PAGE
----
< - - -Cyber hug

Praying, Rosehip. . .
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« Reply #4 on: August 08, 2009, 11:04:10 PM »

Lord have mercy!

I'll skip my thoughts about your brother's ingratitude ( Angry) and go on to say that yesterday and today were signs.
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« Reply #5 on: August 08, 2009, 11:04:17 PM »

I think one of the Fathers said that everything is either of the Kingdom of God or the Kingdom of Satan.

It's not like the Holy Spirit only works in really awesome and impressive ways. Even the littlest things that are good and promote the Kingdom of God are in some way the work of the Holy Spirit. So yes, I would definitely say that both your finding of that icon and also the little boy were in some way the "hand" of the Holy Spirit.

Also, I'm going to have to disagree with Heorhij's comment. I don't think we necessarily need to be drawn out of personal attraction to the liturgy to legitimately attend. We can know that the liturgy is salvation, and that it has the capacity to raise people up even when they're not even attracted to the liturgy at all, and having a sense that the liturgy can save us, and thus that we should go, on this basis we may legitimately attend.

Final thought: Have you considered that perhaps you are depressed in a psychiatric fashion?
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« Reply #6 on: August 08, 2009, 11:08:53 PM »

I'm very sorry things are so tough for you right now rosehip.  Honestly, I wish there was something I could say to raise your spirits.  Just know that you will be prayed for and thought of. 
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« Reply #7 on: August 08, 2009, 11:35:18 PM »

Go to your brother's wedding. Go there discreetly, pick a spot where you're less likely to be noticed. But find the opportunity once the ceremony is over, such as during the giving of congratulations (if this is the custom), to go up to him, and, in a dispassionate but loving and sisterly way, say something like this to him: I wish you and your bride every happiness today, and for the rest of your lives together.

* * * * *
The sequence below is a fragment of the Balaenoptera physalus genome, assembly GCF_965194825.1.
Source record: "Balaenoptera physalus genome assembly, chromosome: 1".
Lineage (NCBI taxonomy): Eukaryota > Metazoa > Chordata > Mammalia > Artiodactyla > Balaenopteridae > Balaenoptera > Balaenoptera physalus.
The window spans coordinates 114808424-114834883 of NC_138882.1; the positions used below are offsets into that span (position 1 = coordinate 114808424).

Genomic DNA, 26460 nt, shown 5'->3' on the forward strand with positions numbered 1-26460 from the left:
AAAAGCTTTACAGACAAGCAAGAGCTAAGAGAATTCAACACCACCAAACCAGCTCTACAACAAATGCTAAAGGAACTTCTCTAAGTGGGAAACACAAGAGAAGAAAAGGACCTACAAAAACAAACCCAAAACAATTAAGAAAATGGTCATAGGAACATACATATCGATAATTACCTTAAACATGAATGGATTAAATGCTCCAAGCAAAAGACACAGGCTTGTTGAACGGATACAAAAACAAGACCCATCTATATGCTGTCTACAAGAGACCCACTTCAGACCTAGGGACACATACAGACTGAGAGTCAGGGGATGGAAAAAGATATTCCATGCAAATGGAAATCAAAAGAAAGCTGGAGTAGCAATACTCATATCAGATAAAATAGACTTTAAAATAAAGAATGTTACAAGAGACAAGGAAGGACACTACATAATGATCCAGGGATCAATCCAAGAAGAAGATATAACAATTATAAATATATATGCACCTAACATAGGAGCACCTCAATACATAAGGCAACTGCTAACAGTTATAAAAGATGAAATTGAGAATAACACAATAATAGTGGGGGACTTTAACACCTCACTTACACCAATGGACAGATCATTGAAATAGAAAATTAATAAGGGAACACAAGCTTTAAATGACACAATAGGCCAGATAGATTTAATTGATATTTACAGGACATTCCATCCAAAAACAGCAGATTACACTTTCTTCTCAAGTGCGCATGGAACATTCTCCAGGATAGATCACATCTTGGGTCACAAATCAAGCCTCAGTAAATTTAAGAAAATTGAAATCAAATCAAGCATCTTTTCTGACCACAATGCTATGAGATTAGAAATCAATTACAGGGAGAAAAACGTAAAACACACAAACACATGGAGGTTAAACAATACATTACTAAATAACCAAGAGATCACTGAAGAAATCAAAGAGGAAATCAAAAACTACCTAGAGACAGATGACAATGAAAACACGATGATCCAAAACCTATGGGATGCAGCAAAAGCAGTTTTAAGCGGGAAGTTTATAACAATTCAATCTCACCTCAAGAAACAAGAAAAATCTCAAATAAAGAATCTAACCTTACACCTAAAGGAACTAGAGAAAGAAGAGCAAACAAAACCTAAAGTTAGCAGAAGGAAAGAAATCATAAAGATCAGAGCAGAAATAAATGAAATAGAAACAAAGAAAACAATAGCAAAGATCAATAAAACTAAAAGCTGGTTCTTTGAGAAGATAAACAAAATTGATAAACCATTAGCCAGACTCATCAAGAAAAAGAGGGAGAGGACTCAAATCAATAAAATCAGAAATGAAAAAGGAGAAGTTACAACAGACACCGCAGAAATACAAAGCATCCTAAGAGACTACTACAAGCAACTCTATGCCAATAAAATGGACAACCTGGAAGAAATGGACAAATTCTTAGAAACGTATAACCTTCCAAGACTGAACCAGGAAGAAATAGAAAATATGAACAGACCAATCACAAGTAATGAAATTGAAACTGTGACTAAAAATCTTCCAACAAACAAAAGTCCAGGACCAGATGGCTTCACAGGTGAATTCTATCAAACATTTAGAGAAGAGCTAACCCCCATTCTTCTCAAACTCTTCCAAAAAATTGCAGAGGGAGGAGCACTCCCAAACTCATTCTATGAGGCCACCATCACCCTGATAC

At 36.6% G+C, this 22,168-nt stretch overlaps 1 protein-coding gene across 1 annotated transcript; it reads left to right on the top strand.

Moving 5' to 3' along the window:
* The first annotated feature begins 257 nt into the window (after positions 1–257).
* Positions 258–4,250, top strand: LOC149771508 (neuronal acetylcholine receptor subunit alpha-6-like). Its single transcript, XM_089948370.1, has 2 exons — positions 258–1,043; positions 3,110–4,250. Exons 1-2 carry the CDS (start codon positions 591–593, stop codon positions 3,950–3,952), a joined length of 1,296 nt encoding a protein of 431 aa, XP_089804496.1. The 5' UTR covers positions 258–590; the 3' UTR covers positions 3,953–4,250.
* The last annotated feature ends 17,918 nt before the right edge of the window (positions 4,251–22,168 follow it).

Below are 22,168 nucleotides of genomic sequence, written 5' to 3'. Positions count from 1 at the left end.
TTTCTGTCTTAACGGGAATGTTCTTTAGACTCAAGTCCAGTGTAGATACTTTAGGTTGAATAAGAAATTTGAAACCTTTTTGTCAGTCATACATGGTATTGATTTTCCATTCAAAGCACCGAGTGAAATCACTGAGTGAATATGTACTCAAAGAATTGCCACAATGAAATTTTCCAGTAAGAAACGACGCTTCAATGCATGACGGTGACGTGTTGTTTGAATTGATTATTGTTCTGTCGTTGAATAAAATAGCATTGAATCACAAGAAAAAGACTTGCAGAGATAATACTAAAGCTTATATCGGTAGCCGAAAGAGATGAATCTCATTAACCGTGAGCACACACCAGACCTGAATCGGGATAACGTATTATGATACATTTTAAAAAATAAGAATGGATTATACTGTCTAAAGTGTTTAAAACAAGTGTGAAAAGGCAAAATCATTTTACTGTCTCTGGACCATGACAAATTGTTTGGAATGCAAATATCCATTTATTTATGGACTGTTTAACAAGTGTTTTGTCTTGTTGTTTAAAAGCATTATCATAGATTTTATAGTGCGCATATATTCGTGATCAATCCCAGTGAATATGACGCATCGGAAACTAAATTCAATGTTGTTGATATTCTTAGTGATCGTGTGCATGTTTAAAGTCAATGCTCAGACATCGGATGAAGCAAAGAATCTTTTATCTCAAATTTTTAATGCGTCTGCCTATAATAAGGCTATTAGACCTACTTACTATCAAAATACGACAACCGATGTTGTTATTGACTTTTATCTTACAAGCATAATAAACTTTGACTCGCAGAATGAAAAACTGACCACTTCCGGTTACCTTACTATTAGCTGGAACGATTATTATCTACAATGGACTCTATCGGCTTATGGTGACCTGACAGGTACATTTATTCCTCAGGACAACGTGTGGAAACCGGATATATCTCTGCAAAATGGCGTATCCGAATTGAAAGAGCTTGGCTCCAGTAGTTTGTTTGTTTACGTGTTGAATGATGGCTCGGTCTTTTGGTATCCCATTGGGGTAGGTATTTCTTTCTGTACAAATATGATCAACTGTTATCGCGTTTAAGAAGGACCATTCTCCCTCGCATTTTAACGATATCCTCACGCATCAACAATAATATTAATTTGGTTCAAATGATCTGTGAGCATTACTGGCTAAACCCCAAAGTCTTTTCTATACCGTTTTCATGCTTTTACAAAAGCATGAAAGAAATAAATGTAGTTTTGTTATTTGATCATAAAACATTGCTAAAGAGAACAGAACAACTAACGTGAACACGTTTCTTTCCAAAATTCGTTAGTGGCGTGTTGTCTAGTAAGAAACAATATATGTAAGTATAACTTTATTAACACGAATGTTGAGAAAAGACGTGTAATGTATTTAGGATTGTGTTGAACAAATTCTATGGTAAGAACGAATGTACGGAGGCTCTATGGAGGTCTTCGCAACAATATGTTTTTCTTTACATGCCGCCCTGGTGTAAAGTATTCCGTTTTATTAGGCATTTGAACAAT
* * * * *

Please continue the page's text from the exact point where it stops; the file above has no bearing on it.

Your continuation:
I'd like to think that your presence and kind words should shame him into realising his stupidity in regarding you as some sort of embarrassment because of your unmarried state. He may well realise this on the spot, and apologise, even offer to make amends. Or, this may not happen immediately. Whatever happens, know that you've done the right thing in terms of "family obligation", and by returning an expression of kindness and love to his thoughtless and hurtful words. It won't be easy for you, but nursing grudges is destructive, believe me. Been there, done that.
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« Reply #8 on: August 08, 2009, 11:40:52 PM »

Lord have Mercy.
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« Reply #9 on: August 08, 2009, 11:52:47 PM »

I'd say, don't go to church until you REALLY want to. If you have these thoughts, like "oh, I should go, it's not good to not go," etc. - don't go. But if, and when, you WANT to go there for whatever reason, like just to see one icon or to hear one liturgical tune or to smell the incense for a split second - go...

Excuse me??
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« Reply #10 on: August 09, 2009, 12:10:05 AM »